So were they already doomed by the time they chose to act or did they misunderstand the dilemma they faced?
It was both. After years of tech homogeneity, people were looking for a change. Apple came along and it was young and fresh, fun and had awesome technology to boot.
The incumbents were slow to act. When they did act they failed to recognize that it was a branding problem as well as a technology shortfall. They are toast.
Nokia could have done that too. Maemo was comparable to (or better than?) Android in 2007. If they had really understood what made the iPhone a success, they could have spent a year repositioning Maemo to be competitive with iOS, just like Google did with Android.
Of course, they didn't since they were already heavily invested in Symbian, and that's why they stumbled.
Maybe Nokia could have made a technically competitive smartphone in 2008 but they didn't. Why not? They thought they were competing on technology and that they had time. They weren't though. They were in the middle of a market changeover and they didn't see it.
If they came out with a phone that was technically competitive I don't think people would have bought it. They have one today and it's sales are disappointing.
If you already had a Nokia your default choice was usually a new Nokia. And they had a pretty strong brand at the time (and 70-80% market share?).
It's also out of this world how this company can't figure out left from right - they haven't released a single product since the failure that was the "new" Blackberry Bold 9900 - which was a miserable device that crashed 5x a day.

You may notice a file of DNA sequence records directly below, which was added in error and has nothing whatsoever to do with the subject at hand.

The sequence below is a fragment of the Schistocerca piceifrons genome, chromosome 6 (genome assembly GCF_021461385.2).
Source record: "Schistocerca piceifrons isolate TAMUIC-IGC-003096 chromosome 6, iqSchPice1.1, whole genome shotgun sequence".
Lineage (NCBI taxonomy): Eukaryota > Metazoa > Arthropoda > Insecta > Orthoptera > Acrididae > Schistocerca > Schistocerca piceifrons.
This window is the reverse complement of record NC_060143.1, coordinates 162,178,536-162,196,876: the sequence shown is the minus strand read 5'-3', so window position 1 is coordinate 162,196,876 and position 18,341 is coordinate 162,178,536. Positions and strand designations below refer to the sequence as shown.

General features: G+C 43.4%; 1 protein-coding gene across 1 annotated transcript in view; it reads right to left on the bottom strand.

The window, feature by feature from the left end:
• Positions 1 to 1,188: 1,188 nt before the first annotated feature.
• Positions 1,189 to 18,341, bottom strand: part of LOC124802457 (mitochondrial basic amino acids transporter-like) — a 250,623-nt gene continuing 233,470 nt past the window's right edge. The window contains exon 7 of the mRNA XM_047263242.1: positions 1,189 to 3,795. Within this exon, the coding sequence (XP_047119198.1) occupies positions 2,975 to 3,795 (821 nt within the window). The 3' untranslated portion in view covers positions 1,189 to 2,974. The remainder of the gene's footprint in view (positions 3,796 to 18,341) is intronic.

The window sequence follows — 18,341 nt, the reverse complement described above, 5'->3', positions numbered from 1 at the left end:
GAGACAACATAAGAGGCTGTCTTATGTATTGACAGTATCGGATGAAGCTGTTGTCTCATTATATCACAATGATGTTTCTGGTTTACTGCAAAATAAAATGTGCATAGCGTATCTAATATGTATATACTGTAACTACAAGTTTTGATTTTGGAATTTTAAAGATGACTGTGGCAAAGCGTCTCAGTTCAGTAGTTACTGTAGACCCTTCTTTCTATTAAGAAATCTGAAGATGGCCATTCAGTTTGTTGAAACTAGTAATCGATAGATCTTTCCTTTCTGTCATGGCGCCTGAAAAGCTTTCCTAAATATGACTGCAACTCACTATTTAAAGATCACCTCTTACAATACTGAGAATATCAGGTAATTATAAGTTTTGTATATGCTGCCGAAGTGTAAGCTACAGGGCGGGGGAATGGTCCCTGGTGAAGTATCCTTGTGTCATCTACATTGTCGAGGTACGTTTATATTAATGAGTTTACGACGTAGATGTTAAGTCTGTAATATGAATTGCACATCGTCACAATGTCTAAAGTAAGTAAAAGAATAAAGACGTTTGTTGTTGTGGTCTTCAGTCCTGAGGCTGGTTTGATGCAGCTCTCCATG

And now they're not releasing anything until 2013. Makes you wonder if they're just buying time in the form of bullshit product roadmaps in the hope of an acquisition.
It should not take this long to release a new device, a new OS or whatever the hell they are doing over there.
It's a shame, BIS and BBM are two great services, but their OS is just such dated trash.
Definitely agree on the battery life issue. But I don't mind since I'm never far from a USB port.
For example images attached to text messages on my wife's Galaxy II open as a slideshow or something and are displayed as a thumbnail, and as far as I can tell that is a common Android issue and there is currently no workaround.
It's too bad RIM hasn't been able to execute better on upgrades.
In a conference call with analysts,
Heins said getting the new system
right was more important than doing it quickly.
“I will not deliver a product to the market
that is not ready to meet the needs of
our customers,” said Heins.
These guys are sitting in the armory of their castle, polishing their weapons, and the barbarians have already stormed over the ramparts, smashed through the walls and set fire to most of the village. But no, it's more important to get those weapons "just right".
Or to look at it another way, if BB10 is in such a parlous state that after all these delays it still cannot be shipped then there are huge, enormous problems with the technical competency inside RIM. And if that is true then we can assume that it will never ship in good shape because time is not actually a solution to such problems.